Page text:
Widely regarded as one of, if not the best martial arts films of all time, The 36th Chamber of Shaolin, aka Master Killer aka Shaolin Master Killer, is an undisputed masterpiece. In 1978, martial arts films were dropping at an absolutely intense rate. They were cheap to make, cheap to shoot, and highly profitable. Martial Arts mania was in full swing in both Asia and America, and studios, as they are wont to do, were eager to capitalize. As we have seen, if you have read any of the previous pieces linked conveniently below, there were more than a few gems to hit the silver screen during this period. However, the glut of releases meant that not every one would be a classic. Some, (to be fair probably more than some) were… not good. At all. We’re talking Wii levels of shovelware here. In the late 70’s and early 80’s we were lousy with choice and the onus was on us to not make a lousy choice. (see what I did there?) For those more savvy viewers, The 36th Chamber of Shaolin rewarded their discerning eye with a film chock full of everything great and perfect and true about Kung Fu cinema and launched Gordon Liu, covered previously in 8 Diagram Pole Fighter, to unprecedented stardom.
The story, unlike so many Kung Fu films, is one of the key factors in the overall greatness of this movie. It starts simple enough. San Te, Gordon Liu’s character, is a student. His teacher encourages his students to rise against the Manchu government. Not taking kindly to this uprising, the government enacts revenge on the school and its teacher by not only suppressing said uprising, but by destroying the school and killing the families and friends of San Te as well as a fellow student who was helping sneak messages to rebels through San Te’s father’s fish deliveries. (a bit silly I know but honestly, would you want to look through some fresh raw fish to see if it maybe had a secret message? have you ever smelled a fish market?) With friends and family dead and no school to go to, San Te decides to seek revenge against the Manchu government with the help of the local Shaolin temple. San Te and his friend are attacked en route. The friend is killed, San Te is injured. A local merchant smuggles San Te into the temple with a food delivery where he is nursed back to health. He begs to be taught Kung Fu but is asked to leave. The chief abbot however takes pity on San Te and agrees to train him. Now, so far, pretty much a paint by numbers story. Bad shit, grrr angry, train me/no/okay, revenge. But, where this story differs, where it really shines, is in what happens next. The chief abbot agrees to train San Te by putting him through the thirty five chambers of Shaolin. (yes the movie is called thirty SIX chambers, yes we will get to that) Most films in this genre have some sort of training sequence or montage. This film is the training sequence. And that is where its heart lies. Very few films have been able to capture the notion of mastery through failure, perfection through practice. Often times we see someone decide to do a thing, whatever that thing may be, and oh look, five minutes later they have indeed done that thing. (it’s like Patton Oswalt’s Dave Burbank sketch which you can see here) Not so here. Here, we see San Te fail, a lot. The message of the film is one we can all identify with. We have all failed and spoilers kids, will continue to fail in the future. If we work at it though, whatever it is, we will get better. It’s what makes this movie stand the test of time.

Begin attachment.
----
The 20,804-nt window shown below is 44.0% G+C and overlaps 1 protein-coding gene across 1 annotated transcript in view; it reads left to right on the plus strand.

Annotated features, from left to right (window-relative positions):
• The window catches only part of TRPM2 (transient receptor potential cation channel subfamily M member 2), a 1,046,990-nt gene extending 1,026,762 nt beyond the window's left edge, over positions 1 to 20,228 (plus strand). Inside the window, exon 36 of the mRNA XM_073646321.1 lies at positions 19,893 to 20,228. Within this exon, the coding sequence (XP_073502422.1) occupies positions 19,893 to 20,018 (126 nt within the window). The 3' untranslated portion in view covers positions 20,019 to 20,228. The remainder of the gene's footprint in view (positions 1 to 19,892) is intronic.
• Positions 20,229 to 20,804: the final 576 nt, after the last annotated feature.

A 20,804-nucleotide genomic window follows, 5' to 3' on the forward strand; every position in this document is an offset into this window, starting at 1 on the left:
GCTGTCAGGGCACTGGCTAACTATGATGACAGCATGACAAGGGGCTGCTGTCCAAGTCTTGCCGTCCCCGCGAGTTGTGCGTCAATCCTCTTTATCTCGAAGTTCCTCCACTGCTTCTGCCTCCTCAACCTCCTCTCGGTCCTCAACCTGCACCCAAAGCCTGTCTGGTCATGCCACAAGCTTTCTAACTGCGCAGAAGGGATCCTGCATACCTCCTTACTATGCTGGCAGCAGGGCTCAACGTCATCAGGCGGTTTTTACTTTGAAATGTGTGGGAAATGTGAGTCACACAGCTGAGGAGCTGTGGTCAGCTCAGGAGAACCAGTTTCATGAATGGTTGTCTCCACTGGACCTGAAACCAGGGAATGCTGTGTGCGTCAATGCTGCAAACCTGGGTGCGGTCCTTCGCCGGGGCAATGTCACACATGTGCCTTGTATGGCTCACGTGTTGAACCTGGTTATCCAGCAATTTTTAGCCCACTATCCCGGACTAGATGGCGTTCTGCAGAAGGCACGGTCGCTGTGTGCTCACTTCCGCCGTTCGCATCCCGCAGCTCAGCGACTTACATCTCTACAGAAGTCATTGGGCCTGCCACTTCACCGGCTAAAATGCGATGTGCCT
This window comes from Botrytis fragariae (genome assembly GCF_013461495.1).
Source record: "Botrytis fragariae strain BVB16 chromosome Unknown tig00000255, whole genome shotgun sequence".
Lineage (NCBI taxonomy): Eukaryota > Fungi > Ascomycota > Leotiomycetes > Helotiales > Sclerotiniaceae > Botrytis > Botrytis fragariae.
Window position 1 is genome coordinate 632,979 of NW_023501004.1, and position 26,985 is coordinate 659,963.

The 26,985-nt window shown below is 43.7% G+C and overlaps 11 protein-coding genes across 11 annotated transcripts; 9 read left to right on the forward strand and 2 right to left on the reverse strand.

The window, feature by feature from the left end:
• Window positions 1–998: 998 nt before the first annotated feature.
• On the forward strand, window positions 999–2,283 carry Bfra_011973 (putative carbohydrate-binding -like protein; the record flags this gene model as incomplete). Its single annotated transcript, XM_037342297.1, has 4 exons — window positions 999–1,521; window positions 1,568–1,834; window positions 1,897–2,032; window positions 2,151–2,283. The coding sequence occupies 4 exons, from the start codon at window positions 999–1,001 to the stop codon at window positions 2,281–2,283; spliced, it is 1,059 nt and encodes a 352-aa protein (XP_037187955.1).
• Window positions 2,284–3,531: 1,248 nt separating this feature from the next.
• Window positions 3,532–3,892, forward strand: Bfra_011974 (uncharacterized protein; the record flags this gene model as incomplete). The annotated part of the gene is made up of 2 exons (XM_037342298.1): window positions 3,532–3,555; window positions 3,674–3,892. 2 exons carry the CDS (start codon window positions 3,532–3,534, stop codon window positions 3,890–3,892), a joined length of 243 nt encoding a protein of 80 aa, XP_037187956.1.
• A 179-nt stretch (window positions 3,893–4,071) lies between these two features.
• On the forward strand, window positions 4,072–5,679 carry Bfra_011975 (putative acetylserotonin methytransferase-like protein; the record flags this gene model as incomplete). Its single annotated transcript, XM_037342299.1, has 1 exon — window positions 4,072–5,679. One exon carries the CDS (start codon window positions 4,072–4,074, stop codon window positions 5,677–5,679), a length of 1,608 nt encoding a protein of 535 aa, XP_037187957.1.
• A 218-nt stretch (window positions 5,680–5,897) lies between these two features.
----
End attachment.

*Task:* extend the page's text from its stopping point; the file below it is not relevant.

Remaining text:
So about those training sequences. They vary between the simple and the brutal. A brief sampling of the things San Te is asked to do: jump logs, carry water pails up hills while he has daggers strapped to his arms, race to hit a gong with a crazy heavy rod before another monk hits a block with a stick, an eye tracking test with burning incense rods that will burn him if he turns his head, a headbutt challenge (no one wins with a headbutt), and thirty additionally difficult tasks. The acting on display during these scenes is fantastic. Gordon Liu makes you feel every struggle with him. He makes you root for him to overcome the odds that in the back of your mind you know he will overcome. (otherwise it would be a pretty short, depressing movie) Cheering for someone to do the only thing that makes sense for their character to do is an impressive bit of acting. The skill on display during these scenes and the accompanying fight sequences is remarkable. While fewer in number than other films, the fights in this movie mean so much more. San Te goes to his teachers with a proposal for a 36th Chamber, one that would train non-monks in the ways of Shaolin. In order to get his wish, San Te must fight one the abbots with swords. Trust me when I say that this is one of the smartest fight scenes ever filmed. The final fight scene in this film also stands out not just for the incredible action but the fact that it was filmed using real swords! That is certifiably insane by today’s standards and would simply never happen on a modern movie set.
Enough out of me though. This movie did not become a classic because a bunch of writers said it was. It became a classic on its own merits. If you have never seen this film, you are in for something truly special. If you have seen this film, you know that every word written above was truth and you cannot wait to dive into this one again. Check out the trailer below and watch the whole flick here. (it’s a hulu link so ads, but better quality) The Shaw Bros. hit big with this one. It’s influence is undeniable. (do quick google search to find RZA of the Wu-Tang Clan talk about this film) Let me know what you thought on twitter, @geekadedan, or leave a comment below. Only three movies left in this summer series and man are they amazing. See you next week.